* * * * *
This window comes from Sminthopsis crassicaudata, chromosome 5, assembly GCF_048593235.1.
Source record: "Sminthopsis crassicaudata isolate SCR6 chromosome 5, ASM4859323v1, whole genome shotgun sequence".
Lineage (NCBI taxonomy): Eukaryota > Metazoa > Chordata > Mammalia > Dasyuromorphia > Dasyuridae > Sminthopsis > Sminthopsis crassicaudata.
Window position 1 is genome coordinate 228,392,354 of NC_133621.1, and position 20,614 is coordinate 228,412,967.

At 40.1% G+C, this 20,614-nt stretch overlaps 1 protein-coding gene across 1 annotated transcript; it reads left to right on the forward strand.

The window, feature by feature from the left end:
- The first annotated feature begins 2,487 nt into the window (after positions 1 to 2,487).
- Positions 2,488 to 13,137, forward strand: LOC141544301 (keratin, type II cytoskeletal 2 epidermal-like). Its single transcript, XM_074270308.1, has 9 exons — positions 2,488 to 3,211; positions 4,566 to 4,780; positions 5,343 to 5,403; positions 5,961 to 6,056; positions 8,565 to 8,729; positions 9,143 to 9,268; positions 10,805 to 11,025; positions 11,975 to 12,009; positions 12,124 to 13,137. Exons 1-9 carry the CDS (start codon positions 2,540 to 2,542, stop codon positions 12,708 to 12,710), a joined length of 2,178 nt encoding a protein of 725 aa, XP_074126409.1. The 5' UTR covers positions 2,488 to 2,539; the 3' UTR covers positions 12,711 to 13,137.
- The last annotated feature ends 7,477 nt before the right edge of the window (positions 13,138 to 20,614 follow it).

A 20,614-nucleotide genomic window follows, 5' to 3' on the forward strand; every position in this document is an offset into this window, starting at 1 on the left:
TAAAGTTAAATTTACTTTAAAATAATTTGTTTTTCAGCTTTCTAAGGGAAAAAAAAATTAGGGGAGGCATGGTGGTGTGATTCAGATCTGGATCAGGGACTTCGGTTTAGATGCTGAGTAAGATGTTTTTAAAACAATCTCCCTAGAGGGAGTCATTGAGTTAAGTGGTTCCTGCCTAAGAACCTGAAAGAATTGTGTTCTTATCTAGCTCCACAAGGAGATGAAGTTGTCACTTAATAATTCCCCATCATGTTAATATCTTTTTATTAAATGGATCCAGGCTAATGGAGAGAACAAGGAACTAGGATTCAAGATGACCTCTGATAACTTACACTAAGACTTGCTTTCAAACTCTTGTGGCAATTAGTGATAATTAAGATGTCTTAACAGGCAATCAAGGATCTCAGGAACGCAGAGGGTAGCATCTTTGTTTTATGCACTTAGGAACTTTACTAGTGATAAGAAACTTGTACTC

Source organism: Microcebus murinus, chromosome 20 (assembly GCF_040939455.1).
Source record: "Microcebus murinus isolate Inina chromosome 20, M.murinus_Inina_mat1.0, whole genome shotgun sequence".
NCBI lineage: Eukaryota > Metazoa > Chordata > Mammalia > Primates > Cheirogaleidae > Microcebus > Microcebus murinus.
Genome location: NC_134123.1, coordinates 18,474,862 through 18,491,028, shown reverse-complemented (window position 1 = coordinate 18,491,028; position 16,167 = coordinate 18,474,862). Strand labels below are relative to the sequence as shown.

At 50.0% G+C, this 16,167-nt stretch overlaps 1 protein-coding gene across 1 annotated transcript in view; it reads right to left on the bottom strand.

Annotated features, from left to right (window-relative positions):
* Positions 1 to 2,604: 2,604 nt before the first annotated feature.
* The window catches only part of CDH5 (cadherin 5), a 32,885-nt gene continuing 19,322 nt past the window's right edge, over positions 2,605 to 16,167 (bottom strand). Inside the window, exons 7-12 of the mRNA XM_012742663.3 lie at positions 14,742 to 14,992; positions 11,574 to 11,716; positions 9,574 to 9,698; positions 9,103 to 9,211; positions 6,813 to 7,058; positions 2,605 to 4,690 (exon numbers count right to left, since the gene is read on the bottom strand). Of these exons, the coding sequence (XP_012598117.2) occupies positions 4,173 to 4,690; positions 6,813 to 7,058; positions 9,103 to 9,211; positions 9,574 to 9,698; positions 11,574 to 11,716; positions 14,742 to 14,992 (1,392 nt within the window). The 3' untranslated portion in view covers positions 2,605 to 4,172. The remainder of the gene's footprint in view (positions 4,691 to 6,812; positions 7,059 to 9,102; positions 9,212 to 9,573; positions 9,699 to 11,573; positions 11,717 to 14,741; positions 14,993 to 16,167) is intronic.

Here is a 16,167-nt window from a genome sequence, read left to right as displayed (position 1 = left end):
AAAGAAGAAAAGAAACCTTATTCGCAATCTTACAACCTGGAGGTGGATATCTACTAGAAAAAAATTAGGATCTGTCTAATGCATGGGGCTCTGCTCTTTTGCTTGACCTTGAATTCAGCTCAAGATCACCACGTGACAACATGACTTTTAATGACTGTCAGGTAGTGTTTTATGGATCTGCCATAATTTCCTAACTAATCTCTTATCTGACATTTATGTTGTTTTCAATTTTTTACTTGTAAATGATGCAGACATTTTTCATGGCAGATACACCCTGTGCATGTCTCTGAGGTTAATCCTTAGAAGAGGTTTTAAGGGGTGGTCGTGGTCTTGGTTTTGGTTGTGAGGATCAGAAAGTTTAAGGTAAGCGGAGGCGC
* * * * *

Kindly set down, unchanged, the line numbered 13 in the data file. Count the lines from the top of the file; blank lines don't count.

Source record: "Microcebus murinus isolate Inina chromosome 20, M.murinus_Inina_mat1.0, whole genome shotgun sequence".